Photos of Rich People Getting Wasted at a Polo Match
LA's Veuve Clicquot Polo Classic offered a glimpse into the End of Days—and there will be lots of champagne.
For six years, the Veuve Clicquot Polo Classic has descended upon the Palisades like a bro descends upon the lawn of his frat house after drinking three or four bottles of Veuve Clicquot champagne. Veuve Clicquot itself calls the event "an exciting afternoon of polo viewing and picnicking" meant to be enjoyed "while enjoying a flute of champagne." (Or 20.)
After attending the Veuve Clicquot Polo Classic, our photographer Michelle Groskopf would describe it by saying that it felt like the end of days.
Over the phone, she told us about her experiences at the Veuve Clicquot Polo Classic:
"It was one of those events that was equal parts horrible and amazing. It felt like a scene from another, more bloated and debaucherous era. People were wandering around dressed in the Veuve colours spending thousands of dollars on champagne. They were selling Veuve Clicquot blankets, umbrellas, glasses, everything. It was just one giant, product placement-y spectacle.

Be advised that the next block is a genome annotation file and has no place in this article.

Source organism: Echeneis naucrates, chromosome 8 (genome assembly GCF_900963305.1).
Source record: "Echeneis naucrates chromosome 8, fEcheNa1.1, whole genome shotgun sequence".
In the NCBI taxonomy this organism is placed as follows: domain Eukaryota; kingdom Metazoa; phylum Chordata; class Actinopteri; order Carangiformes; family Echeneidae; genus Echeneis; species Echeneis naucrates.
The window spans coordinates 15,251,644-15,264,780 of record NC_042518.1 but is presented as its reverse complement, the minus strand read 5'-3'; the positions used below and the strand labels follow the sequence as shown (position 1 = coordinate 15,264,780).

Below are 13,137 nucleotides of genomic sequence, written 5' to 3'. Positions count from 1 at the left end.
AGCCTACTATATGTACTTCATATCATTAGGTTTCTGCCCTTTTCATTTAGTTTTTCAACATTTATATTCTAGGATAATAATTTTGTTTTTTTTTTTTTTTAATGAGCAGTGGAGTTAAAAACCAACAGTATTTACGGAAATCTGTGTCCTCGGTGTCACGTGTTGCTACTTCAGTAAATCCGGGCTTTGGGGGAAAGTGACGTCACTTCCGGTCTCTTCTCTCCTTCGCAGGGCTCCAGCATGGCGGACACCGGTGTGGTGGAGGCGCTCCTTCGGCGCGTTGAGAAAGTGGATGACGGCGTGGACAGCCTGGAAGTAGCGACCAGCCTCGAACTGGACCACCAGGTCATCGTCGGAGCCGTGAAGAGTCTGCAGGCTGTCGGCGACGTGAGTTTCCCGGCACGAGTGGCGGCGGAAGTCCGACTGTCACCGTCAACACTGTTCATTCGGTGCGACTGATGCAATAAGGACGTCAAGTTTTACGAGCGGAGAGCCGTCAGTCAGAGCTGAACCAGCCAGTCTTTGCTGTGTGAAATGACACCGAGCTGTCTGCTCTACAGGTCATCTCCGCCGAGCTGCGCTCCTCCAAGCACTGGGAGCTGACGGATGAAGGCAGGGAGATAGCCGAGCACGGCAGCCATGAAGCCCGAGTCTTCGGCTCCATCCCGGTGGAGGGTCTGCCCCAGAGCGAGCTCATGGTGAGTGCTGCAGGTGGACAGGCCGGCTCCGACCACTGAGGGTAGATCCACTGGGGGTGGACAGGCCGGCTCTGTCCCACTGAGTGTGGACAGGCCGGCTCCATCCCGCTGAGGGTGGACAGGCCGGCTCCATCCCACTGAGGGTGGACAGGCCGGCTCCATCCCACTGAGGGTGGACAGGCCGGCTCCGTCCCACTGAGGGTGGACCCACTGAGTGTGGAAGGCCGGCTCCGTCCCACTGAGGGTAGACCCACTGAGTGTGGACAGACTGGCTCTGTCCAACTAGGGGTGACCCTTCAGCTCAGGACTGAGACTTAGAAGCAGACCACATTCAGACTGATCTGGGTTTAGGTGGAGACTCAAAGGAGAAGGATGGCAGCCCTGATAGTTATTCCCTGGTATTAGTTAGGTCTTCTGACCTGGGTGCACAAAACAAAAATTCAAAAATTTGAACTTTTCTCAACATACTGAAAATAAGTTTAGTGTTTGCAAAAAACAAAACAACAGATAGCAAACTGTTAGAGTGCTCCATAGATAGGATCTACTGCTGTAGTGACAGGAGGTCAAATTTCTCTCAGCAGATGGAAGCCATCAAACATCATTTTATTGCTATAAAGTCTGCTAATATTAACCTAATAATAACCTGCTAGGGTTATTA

I got the feeling that the polo match was background for the party. Mostly it was an opportunity for people to congregate, schmooze, get wasted, hook up, and cut deals (which is the business equivalent of a hookup). The crowd had on a lot of bling for how young they were. There was a lot of seersucker, a lot of sweaters over shoulders. I think that they treated the event with a tongue-in-cheek attitude, almost like it was dress-up, but also not. They were so entrenched in the wealth and privilege on display that they felt comfortable enough to mock it a bit, like they were honoring their ancestors while also making fun of them.
If I had to compare it to one historical event, I would say it was the court of Louis XIV, crossed with a house party from a John Hughes movie. There was this sense of entitlement leaking out of every pore there – these were the children of the people who run the world, and they were wasted. I can't imagine the cleanup, it was probably like working for a disaster relief agency."